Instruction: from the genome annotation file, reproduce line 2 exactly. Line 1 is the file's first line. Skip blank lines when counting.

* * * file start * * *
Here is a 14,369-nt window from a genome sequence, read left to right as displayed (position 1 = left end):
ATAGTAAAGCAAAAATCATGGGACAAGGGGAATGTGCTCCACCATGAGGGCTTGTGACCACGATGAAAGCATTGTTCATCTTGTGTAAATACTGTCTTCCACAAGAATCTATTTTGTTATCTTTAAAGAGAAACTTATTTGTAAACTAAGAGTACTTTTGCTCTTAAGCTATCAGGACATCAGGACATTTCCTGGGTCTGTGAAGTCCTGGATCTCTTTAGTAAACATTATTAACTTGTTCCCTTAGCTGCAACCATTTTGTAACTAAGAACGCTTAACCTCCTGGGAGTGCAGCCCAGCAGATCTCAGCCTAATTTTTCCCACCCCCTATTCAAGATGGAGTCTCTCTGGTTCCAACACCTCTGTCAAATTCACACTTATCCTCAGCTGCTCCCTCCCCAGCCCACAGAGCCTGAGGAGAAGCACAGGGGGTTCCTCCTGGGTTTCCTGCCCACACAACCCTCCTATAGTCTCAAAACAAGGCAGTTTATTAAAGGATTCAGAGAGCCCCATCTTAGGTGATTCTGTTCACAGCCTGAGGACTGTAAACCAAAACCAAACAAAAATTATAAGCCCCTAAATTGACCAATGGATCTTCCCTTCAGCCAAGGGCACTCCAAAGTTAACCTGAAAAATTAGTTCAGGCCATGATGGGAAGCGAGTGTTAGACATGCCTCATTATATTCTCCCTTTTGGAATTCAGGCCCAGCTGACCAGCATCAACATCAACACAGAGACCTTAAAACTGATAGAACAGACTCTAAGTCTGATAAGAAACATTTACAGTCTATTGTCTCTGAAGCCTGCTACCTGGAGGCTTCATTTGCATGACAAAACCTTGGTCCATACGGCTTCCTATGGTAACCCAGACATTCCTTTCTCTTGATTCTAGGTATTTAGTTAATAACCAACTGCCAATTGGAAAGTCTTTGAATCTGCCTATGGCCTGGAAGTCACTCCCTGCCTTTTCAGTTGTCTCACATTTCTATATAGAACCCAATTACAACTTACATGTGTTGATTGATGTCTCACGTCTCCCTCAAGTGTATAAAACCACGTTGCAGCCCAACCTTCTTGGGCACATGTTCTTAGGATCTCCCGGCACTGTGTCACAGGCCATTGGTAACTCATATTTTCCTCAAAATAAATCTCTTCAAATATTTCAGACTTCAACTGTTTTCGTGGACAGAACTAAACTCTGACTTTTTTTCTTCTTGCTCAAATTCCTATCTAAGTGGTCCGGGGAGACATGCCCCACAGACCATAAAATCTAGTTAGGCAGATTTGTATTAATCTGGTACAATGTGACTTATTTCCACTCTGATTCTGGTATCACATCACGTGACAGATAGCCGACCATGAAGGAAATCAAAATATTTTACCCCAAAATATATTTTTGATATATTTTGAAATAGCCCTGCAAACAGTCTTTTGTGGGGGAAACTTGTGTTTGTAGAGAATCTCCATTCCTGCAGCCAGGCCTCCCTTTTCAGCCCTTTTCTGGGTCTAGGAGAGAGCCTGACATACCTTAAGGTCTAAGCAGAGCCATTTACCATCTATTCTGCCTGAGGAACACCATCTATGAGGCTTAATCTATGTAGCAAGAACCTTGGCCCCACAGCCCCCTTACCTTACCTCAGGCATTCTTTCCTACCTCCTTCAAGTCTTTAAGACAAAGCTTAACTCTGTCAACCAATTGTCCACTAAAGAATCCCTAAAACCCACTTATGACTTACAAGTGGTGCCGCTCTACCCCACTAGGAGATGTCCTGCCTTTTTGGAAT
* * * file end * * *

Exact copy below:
ATAGTAAAGCAAAAATCATGGGACAAGGGGAATGTGCTCCACCATGAGGGCTTGTGACCACGATGAAAGCATTGTTCATCTTGTGTAAATACTGTCTTCCACAAGAATCTATTTTGTTATCTTTAAAGAGAAACTTATTTGTAAACTAAGAGTACTTTTGCTCTTAAGCTATCAGGACATCAGGACATTTCCTGGGTCTGTGAAGTCCTGGATCTCTTTAGTAAACATTATTAACTTGTTCCCTTAGCTGCAACCATTTTGTAACTAAGAACGCTTAACCTCCTGGGAGTGCAGCCCAGCAGATCTCAGCCTAATTTTTCCCACCCCCTATTCAAGATGGAGTCTCTCTGGTTCCAACACCTCTGTCAAATTCACACTTATCCTCAGCTGCTCCCTCCCCAGCCCACAGAGCCTGAGGAGAAGCACAGGGGGTTCCTCCTGGGTTTCCTGCCCACACAACCCTCCTATAGTCTCAAAACAAGGCAGTTTATTAAAGGATTCAGAGAGCCCCATCTTAGGTGATTCTGTTCACAGCCTGAGGACTGTAAACCAAAACCAAACAAAAATTATAAGCCCCTAAATTGACCAATGGATCTTCCCTTCAGCCAAGGGCACTCCAAAGTTAACCTGAAAAATTAGTTCAGGCCATGATGGGAAGCGAGTGTTAGACATGCCTCATTATATTCTCCCTTTTGGAATTCAGGCCCAGCTGACCAGCATCAACATCAACACAGAGACCTTAAAACTGATAGAACAGACTCTAAGTCTGATAAGAAACATTTACAGTCTATTGTCTCTGAAGCCTGCTACCTGGAGGCTTCATTTGCATGACAAAACCTTGGTCCATACGGCTTCCTATGGTAACCCAGACATTCCTTTCTCTTGATTCTAGGTATTTAGTTAATAACCAACTGCCAATTGGAAAGTCTTTGAATCTGCCTATGGCCTGGAAGTCACTCCCTGCCTTTTCAGTTGTCTCACATTTCTATATAGAACCCAATTACAACTTACATGTGTTGATTGATGTCTCACGTCTCCCTCAAGTGTATAAAACCACGTTGCAGCCCAACCTTCTTGGGCACATGTTCTTAGGATCTCCCGGCACTGTGTCACAGGCCATTGGTAACTCATATTTTCCTCAAAATAAATCTCTTCAAATATTTCAGACTTCAACTGTTTTCGTGGACAGAACTAAACTCTGACTTTTTTTCTTCTTGCTCAAATTCCTATCTAAGTGGTCCGGGGAGACATGCCCCACAGACCATAAAATCTAGTTAGGCAGATTTGTATTAATCTGGTACAATGTGACTTATTTCCACTCTGATTCTGGTATCACATCACGTGACAGATAGCCGACCATGAAGGAAATCAAAATATTTTACCCCAAAATATATTTTTGATATATTTTGAAATAGCCCTGCAAACAGTCTTTTGTGGGGGAAACTTGTGTTTGTAGAGAATCTCCATTCCTGCAGCCAGGCCTCCCTTTTCAGCCCTTTTCTGGGTCTAGGAGAGAGCCTGACATACCTTAAGGTCTAAGCAGAGCCATTTACCATCTATTCTGCCTGAGGAACACCATCTATGAGGCTTAATCTATGTAGCAAGAACCTTGGCCCCACAGCCCCCTTACCTTACCTCAGGCATTCTTTCCTACCTCCTTCAAGTCTTTAAGACAAAGCTTAACTCTGTCAACCAATTGTCCACTAAAGAATCCCTAAAACCCACTTATGACTTACAAGTGGTGCCGCTCTACCCCACTAGGAGATGTCCTGCCTTTTTGGAAT